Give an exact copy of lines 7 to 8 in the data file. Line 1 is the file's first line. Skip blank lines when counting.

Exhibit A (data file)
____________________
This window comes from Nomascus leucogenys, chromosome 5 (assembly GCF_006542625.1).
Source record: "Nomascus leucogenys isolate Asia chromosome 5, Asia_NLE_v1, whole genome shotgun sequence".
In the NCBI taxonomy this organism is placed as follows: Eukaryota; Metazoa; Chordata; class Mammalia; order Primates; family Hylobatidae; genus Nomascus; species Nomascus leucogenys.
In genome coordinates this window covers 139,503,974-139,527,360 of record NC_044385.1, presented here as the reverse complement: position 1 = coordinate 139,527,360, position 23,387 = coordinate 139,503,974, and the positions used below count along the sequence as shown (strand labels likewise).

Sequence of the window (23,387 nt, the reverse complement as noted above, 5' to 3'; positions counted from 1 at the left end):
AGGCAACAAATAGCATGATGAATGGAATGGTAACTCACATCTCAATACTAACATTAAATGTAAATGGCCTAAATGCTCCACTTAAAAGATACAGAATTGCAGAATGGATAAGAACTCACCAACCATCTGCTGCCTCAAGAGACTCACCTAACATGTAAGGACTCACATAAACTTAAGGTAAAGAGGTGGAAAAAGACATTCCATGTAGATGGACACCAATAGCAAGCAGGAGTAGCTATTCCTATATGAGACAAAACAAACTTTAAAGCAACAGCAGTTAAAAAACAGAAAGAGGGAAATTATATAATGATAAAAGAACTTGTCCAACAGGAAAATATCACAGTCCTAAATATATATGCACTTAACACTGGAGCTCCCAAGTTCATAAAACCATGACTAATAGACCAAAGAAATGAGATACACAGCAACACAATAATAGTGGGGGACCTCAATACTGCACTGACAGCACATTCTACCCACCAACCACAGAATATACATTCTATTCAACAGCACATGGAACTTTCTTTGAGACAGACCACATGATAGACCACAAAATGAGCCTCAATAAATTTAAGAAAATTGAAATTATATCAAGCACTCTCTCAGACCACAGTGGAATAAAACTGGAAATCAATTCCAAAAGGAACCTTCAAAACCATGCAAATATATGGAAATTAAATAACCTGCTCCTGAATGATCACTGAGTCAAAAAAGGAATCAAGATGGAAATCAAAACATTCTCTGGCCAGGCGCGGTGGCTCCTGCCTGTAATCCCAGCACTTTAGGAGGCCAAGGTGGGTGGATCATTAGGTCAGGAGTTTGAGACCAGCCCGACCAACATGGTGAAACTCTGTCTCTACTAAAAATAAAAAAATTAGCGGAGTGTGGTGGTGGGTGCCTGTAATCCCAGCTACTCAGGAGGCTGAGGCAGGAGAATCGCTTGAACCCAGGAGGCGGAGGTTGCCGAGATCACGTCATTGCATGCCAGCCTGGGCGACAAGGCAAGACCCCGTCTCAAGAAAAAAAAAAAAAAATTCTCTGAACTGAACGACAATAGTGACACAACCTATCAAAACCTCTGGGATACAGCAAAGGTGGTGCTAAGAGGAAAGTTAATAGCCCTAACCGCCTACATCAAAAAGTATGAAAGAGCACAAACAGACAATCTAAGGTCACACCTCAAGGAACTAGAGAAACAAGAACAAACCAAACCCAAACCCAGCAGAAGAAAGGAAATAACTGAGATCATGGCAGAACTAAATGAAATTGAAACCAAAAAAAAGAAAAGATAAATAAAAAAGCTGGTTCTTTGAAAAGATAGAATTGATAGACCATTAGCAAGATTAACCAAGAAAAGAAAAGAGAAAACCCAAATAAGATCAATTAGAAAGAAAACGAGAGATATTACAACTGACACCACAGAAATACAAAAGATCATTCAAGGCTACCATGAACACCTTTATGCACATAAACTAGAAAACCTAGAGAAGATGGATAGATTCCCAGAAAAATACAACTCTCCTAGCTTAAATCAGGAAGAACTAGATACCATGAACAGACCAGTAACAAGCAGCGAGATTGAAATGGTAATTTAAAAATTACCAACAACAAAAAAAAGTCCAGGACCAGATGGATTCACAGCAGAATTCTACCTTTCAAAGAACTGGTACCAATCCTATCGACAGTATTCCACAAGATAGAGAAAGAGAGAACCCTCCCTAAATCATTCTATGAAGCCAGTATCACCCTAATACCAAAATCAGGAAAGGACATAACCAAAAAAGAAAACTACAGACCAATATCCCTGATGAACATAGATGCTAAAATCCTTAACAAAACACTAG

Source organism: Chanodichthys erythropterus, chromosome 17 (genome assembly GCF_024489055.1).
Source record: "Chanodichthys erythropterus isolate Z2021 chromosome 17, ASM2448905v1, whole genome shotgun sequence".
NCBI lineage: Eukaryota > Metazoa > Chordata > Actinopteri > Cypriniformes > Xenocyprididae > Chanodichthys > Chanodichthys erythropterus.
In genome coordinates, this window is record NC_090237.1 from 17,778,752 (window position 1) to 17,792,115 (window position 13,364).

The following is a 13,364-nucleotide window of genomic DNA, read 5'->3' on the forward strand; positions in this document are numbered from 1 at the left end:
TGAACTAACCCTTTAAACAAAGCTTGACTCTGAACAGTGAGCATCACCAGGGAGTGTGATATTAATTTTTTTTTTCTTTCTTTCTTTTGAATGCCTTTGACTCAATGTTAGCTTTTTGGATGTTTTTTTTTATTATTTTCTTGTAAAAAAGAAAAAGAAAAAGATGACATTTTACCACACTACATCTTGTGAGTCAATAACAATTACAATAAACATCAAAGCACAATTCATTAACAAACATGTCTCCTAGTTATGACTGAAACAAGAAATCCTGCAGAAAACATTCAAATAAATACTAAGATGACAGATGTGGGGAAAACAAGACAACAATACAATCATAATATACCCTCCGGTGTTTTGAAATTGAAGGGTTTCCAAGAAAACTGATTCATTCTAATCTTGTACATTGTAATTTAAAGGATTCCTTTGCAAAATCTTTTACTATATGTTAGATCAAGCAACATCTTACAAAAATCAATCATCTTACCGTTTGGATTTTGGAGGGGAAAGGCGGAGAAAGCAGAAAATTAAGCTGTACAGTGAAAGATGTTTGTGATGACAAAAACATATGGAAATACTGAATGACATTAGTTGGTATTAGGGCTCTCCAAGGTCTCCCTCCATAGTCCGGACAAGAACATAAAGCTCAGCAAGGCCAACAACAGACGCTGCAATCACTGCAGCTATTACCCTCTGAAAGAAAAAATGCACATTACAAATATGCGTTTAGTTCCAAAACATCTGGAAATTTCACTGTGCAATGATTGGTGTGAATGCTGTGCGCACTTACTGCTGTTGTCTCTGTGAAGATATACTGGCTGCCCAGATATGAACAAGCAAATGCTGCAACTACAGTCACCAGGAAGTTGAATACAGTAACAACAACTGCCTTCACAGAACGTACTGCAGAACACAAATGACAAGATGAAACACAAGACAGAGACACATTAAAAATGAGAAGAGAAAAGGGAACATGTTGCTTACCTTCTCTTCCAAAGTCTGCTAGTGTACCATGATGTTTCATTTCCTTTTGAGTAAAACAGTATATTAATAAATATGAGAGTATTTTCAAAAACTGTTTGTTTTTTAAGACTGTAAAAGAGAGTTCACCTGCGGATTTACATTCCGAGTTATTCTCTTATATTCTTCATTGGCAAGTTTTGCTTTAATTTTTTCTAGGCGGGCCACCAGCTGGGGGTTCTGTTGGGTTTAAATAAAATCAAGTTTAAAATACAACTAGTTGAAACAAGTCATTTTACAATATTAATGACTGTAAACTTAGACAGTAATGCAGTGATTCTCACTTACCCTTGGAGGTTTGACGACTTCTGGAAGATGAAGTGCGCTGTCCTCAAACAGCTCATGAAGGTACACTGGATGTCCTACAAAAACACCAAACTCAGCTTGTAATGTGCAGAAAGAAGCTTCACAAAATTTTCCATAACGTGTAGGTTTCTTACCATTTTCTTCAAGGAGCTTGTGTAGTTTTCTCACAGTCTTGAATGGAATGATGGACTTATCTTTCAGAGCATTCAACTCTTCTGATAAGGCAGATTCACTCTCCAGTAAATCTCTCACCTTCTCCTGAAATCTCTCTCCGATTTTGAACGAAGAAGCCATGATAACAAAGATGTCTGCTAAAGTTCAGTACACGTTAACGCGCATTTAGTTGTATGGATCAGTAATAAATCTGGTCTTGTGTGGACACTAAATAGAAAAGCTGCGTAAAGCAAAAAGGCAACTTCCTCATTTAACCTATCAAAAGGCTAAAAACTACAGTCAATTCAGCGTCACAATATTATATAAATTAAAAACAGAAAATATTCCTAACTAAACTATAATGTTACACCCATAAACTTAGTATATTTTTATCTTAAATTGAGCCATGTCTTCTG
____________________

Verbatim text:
Source organism: Chanodichthys erythropterus, chromosome 17 (genome assembly GCF_024489055.1).
Source record: "Chanodichthys erythropterus isolate Z2021 chromosome 17, ASM2448905v1, whole genome shotgun sequence".